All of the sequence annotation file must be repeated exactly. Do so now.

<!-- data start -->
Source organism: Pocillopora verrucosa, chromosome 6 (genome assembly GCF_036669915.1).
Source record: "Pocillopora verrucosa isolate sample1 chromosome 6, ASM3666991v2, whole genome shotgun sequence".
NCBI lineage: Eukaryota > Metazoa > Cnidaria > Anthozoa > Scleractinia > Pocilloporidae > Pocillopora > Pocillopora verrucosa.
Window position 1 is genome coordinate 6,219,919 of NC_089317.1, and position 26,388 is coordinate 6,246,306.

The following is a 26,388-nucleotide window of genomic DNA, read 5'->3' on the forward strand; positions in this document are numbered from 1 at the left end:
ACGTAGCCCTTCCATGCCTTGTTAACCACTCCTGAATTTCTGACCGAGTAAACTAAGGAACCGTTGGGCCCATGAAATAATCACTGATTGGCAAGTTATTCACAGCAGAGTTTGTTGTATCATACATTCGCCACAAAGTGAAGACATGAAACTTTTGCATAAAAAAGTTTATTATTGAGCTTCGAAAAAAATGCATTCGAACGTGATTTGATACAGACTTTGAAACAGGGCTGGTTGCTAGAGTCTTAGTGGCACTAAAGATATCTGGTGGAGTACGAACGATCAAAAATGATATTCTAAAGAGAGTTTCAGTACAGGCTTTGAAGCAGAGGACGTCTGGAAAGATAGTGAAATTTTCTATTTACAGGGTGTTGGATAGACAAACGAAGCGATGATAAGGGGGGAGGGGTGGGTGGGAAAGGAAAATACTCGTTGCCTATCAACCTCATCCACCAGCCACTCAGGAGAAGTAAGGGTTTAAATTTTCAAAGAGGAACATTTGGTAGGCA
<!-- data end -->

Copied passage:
Source organism: Pocillopora verrucosa, chromosome 6 (genome assembly GCF_036669915.1).
Source record: "Pocillopora verrucosa isolate sample1 chromosome 6, ASM3666991v2, whole genome shotgun sequence".
NCBI lineage: Eukaryota > Metazoa > Cnidaria > Anthozoa > Scleractinia > Pocilloporidae > Pocillopora > Pocillopora verrucosa.
Window position 1 is genome coordinate 6,219,919 of NC_089317.1, and position 26,388 is coordinate 6,246,306.

The following is a 26,388-nucleotide window of genomic DNA, read 5'->3' on the forward strand; positions in this document are numbered from 1 at the left end:
ACGTAGCCCTTCCATGCCTTGTTAACCACTCCTGAATTTCTGACCGAGTAAACTAAGGAACCGTTGGGCCCATGAAATAATCACTGATTGGCAAGTTATTCACAGCAGAGTTTGTTGTATCATACATTCGCCACAAAGTGAAGACATGAAACTTTTGCATAAAAAAGTTTATTATTGAGCTTCGAAAAAAATGCATTCGAACGTGATTTGATACAGACTTTGAAACAGGGCTGGTTGCTAGAGTCTTAGTGGCACTAAAGATATCTGGTGGAGTACGAACGATCAAAAATGATATTCTAAAGAGAGTTTCAGTACAGGCTTTGAAGCAGAGGACGTCTGGAAAGATAGTGAAATTTTCTATTTACAGGGTGTTGGATAGACAAACGAAGCGATGATAAGGGGGGAGGGGTGGGTGGGAAAGGAAAATACTCGTTGCCTATCAACCTCATCCACCAGCCACTCAGGAGAAGTAAGGGTTTAAATTTTCAAAGAGGAACATTTGGTAGGCA